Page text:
Bhubaneswar, Jan. 14: The technical education department has received 17 applications from private engineering colleges in the state to close down some of their branches or the institutes altogether from the academic year 2013-14.
The applicants include 13 institutes in Bhubaneswar.
International Institute of Engineering and Technology in the city has applied for closure, stating that they have “no students” while 16 others want to shut down one or two branches for the same reason.
As many as 70 colleges had more than 50 per cent vacant seats. “We have received the applications and will forward them to the All India Council for Technical Education,” said department secretary Chandra Sekhar Kumar.
The branches that they have pleaded for closure include IT, MCA, applied electronics and instrumentation and pharmacy, each of the disciplines having around 60 seats. The department has 98 colleges. Engineering colleges have been struggling to deal with seat vacancy since 2009.
Although 63,000 students took the Odisha Joint Entrance Examination and were eligible for BTech courses, 18,000 took admissions, leaving more than 23,000 seats vacant in various colleges.
“The engineering colleges have become like sick industries and we demand that the state government provide them with rehab packages,” said secretary of the Odisha Private Engineering Colleges’ Association Binod Dash.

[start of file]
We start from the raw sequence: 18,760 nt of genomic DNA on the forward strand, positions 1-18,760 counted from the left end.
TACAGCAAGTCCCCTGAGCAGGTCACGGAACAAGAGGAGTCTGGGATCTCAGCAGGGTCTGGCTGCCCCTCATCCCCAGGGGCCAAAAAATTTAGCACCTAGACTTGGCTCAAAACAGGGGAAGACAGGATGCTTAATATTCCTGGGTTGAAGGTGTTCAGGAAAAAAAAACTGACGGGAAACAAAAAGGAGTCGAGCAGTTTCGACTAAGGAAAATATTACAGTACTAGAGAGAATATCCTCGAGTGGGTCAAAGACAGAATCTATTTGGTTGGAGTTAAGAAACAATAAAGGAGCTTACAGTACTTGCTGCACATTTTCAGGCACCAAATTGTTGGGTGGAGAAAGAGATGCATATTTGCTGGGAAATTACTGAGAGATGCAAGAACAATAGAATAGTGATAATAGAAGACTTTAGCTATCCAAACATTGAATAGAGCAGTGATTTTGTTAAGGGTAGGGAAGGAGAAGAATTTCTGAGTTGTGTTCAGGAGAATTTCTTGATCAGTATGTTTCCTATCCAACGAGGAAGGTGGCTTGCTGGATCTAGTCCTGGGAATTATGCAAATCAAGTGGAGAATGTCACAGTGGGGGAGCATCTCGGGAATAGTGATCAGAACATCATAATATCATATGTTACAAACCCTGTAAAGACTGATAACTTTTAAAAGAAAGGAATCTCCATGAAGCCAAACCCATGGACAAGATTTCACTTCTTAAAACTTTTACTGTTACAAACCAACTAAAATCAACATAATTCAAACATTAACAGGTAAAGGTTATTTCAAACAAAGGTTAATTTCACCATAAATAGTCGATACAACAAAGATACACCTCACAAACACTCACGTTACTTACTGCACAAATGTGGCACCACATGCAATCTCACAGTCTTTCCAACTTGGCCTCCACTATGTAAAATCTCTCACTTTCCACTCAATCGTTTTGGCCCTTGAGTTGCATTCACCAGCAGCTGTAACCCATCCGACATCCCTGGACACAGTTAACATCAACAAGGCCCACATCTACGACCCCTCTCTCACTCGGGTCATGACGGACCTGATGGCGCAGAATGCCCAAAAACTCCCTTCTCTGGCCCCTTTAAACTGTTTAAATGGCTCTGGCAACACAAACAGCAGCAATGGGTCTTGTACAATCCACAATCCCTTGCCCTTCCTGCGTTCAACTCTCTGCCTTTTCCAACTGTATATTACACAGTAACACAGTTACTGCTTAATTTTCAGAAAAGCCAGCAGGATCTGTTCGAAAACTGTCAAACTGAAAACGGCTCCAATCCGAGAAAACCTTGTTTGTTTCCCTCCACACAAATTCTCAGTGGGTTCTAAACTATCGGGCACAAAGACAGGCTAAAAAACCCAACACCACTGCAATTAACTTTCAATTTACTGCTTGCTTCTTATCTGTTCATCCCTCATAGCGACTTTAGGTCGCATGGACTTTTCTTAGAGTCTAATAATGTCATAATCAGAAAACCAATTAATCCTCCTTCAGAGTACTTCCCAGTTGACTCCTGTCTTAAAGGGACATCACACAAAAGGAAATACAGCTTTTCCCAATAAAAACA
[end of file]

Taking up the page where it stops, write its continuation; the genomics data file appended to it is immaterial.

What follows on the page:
The institutes in the city that want to close some of their branches include Silicon Institute of Technology, Mahavir Institute of Technology, N.M. Institute of Engineering and Technology, Koustav Institute of Self Domain, Krupajal Engineering College, Koustav Engineering College, Mahavir Institute of Engineering and Technology, Roland Institute of Technology, Temple City College of Engineering and Technology, Roland Institute of Pharmaceutical Science, Techno School of Bhubaneswar and Gayatri College of Pharmacy.
Others are Ajay Binay Institute of Technology in Cuttack, Padmanava College of Engineering in Rourkela, Vigyan Institute of Technology and Kalyan Institute of Technology, both in Berhampur.
“The demand for some disciplines, especially IT, has gone down especially post recession. In another development, there has been a simultaneous increase in demand for core disciplines such as civil, electrical and mechanical. Also, students, who are in any other branch, are being absorbed in the IT sector whereas the opposite does not happen. That is the reason why most colleges have applied to close the IT discipline and we are among them,” said director of N.M. Institute of Engineering and Technology Subhas Chandra Mishra.